The women of the Owens family are under a curse. A terrible, inescapable curse of the worst possible kind. It goes as follows: Any man who falls in love with one of them will, through some unexpected accident or unforeseen circumstance, end up dead.
The curse began some 300 years ago in colonial Massachusetts when ancestor Maria Owens was condemned to death for witchcraft. She was put to the hangman’s noose but escaped through magic. Maria was then banished to a small island off the coast. She was pregnant, and although her lover had promised to come for her, he never showed up. Maria vowed to never again deal with the messy heartbreak of love. That vow, it its weird twisted way, turned into a curse against all men who dared love an Owens woman.
Now, sisters Sally and Gillian had better watch out! Of course, as luck would have it, both of them are going to fall in love. More than once.
Practical Magic, adapted from Alice Hoffman’s 1995 novel of the same name, is one of my favorite witch movies! It stars Sandra Bullock and Nicole Kidman as the two sisters, who are orphaned after their parents die of curses and broken hearts. The girls are sent to live with their Aunts in the sleepy Massachusetts town where prejudice against witches still runs rampant.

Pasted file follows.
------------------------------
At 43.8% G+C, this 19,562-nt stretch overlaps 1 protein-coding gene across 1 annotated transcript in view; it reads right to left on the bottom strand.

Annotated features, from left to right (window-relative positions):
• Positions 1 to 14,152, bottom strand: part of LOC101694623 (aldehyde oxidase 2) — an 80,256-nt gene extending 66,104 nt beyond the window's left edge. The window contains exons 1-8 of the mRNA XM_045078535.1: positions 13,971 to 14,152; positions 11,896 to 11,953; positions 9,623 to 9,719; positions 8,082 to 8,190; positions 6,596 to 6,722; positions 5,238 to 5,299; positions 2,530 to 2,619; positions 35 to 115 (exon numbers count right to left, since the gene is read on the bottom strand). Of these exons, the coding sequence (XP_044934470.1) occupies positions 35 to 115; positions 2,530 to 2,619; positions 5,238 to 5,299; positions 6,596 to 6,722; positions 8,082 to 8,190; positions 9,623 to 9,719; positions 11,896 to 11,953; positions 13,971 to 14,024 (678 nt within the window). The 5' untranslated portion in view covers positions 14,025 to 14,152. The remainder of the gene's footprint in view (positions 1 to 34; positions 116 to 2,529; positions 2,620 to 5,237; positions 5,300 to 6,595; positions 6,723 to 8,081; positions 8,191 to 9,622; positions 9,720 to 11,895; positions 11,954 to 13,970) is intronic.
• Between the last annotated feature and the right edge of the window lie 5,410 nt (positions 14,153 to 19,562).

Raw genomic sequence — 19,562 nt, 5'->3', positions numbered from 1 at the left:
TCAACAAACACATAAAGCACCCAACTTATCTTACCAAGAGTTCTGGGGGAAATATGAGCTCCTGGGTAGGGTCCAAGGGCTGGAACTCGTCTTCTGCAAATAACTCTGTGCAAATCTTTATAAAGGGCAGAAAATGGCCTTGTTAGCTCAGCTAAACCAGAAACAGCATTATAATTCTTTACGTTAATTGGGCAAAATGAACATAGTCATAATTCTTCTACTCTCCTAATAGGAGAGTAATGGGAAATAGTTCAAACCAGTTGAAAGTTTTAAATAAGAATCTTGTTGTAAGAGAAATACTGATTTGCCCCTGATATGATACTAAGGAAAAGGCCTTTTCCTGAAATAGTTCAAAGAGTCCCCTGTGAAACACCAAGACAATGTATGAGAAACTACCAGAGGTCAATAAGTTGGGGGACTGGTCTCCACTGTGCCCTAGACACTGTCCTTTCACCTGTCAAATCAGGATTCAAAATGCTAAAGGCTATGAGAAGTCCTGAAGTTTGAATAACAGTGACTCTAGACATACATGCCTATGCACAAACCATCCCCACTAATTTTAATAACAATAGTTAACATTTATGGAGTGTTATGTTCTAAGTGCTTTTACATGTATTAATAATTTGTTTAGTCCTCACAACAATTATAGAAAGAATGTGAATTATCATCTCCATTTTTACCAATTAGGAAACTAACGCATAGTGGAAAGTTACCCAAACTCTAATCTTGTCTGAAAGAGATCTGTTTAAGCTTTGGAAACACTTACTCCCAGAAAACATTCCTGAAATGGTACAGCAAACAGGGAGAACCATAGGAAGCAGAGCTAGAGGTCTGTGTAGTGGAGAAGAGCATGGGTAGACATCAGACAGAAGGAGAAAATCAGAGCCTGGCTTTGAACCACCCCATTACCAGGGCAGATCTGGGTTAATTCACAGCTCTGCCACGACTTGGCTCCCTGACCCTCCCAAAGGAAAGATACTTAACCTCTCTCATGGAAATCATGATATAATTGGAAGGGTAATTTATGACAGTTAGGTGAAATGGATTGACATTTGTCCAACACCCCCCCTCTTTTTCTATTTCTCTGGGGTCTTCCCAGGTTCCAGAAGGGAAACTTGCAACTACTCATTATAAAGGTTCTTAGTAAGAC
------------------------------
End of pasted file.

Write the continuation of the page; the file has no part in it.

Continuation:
Stockard Channing and Diane Weist are their wild and wacky aunts who eat chocolate cake for breakfast, cast love spells for the neighbors and dance naked in the moonlight.
As Sally and Gillian come of age in their Aunts’ glorious seaside mansion, they start to realize the true nature of their powers. Neither girl cares to practice magic.
Subdued, bookish Sally (Sandra Bullock) is the more gifted of the two, though she rarely casts a spell. Wild child Gillian (Nicole Kidman) cares more for boys than witchery, and even runs away from her Aunts’ home to increase her opportunities with men.
The sisters are separated for a time, but, connected by blood and a psychic bond, they are never far apart. Gillian gets involved with an abusive man named Jimmy Angelov.